Where is She to Go?

Luke tells one of my favorite stories. It’s about woman he identifies as a sinner (some believe her to be a prostitute). She courageously crashes a religious leader’s dinner party to see Jesus. When she does she falls to his feet weeping. In an act of customary hospitality reserved for a house slave she washes his feet, except with her tears. She dries his feet, except her hair. She kisses his feet and anoints them with her expensive perfume. Luke closes the story this way:

Those who were at the table with Him began to say among themselves, “Who is this man who even forgives sins?” And He said to the woman, “Your faith has saved you. Go in peace.” (Luke 7:49-50)

Jesus says to her, “Go in peace.”

But where is she to go?

The price of her coming to Jesus is that she can no longer go back to the way of life that sustains her. The one place she is welcomed, among people like her, is no longer a wise place for her to go.

Where is she to go? And what will she need if she is to get there?

I’m not sure where, but I have an idea of what she will need if she’s to find it.

She will need to be loved by a beloved community. She will need a forgiving community of forgiven sinners. She will need a place of belonging where she can reorient herself toward a life-giving story. She will need a community that refuses to ignore her struggle and is willing to tell the truth in the faces of injustice that glaringly stare her down. She will need a community that will weep when she weeps and rejoices when rejoices. She will need her burdens shared, some help with rent, and a few bags of groceries.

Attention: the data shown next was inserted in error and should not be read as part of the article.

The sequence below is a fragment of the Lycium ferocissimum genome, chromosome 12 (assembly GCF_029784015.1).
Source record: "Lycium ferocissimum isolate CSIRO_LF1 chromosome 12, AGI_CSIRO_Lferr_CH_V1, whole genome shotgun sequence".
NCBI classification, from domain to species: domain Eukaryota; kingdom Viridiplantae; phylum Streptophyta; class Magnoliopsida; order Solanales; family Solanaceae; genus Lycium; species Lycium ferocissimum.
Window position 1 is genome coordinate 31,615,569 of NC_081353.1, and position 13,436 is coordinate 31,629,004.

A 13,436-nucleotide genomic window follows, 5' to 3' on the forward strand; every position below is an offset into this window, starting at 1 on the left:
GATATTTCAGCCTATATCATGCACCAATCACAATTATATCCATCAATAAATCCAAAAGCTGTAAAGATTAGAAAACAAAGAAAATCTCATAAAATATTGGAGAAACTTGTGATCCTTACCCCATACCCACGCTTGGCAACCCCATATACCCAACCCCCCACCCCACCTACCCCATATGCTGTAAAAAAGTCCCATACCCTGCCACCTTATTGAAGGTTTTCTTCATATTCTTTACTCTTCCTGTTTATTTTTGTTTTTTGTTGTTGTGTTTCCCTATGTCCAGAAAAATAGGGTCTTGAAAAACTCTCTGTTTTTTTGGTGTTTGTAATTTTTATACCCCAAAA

She will need more than good music and messages once a week. She will need more than spiritual pep-rallies. She will need more than programs that fulfill her needs through transactional engagement strategies and volunteerism. She will need more than thoughts and prayers.

What she needs is a community awakened to God’s hospitality that welcomes her as they have been welcomed by Christ. She needs a community of royal priests and hospitable homemakers who have made their home with the God who reigns in Christ.

We need that, too.

We need what she needs.

She is us.

Posted in Christian living, Church

The Passion of the Prophets

From around 740 to 520 BCE we find the ministry of the Hebrew prophets (with the possible exception of Malachi). It was a time of significant social crisis, cultural decay, and political instability. The small farmers were the backbone of the Israelite society but were consistently losing their farms to large landowners. Heavy taxes and debtor laws allowed the wealthy elites to exercise foreclosures and take the lands from small farm owners, forcing them to become indentured servants. Instead of protecting them the Kings justified the practice. He profited from the creation of growing estates. What was once a fairly equitable society committed to the Law of Moses had become a society dominated by a small class of large landowners and business people whose power outstretched the reach of the small farmers and common folk. ⁣

In come the prophets as statesmen, patriots, poets, and moralists filled with passion for Yahweh’s creation and justice. Each one set out to lovingly confront society and the systems of power. Animated by their engagement with divine love, they found the courage to condemn oppression, call out unjust systems, and invite society into a different way of imagining life in the hope they would envision an alternative future with Yahweh as King. If they could imagine it and see it, a more just and equitable society could be cultivated in light of Yahweh’s covenant. They could live in to their divine vocation to become a light unto all the nations.⁣

⁣Society didn’t listen. The commitment to their economic systems, interpretations of freedom, and blindness to nationalism was too strong, despite their claim as worshippers of Yahweh. The prophets were persecuted. The Israelite way of life was utterly destroyed.⁣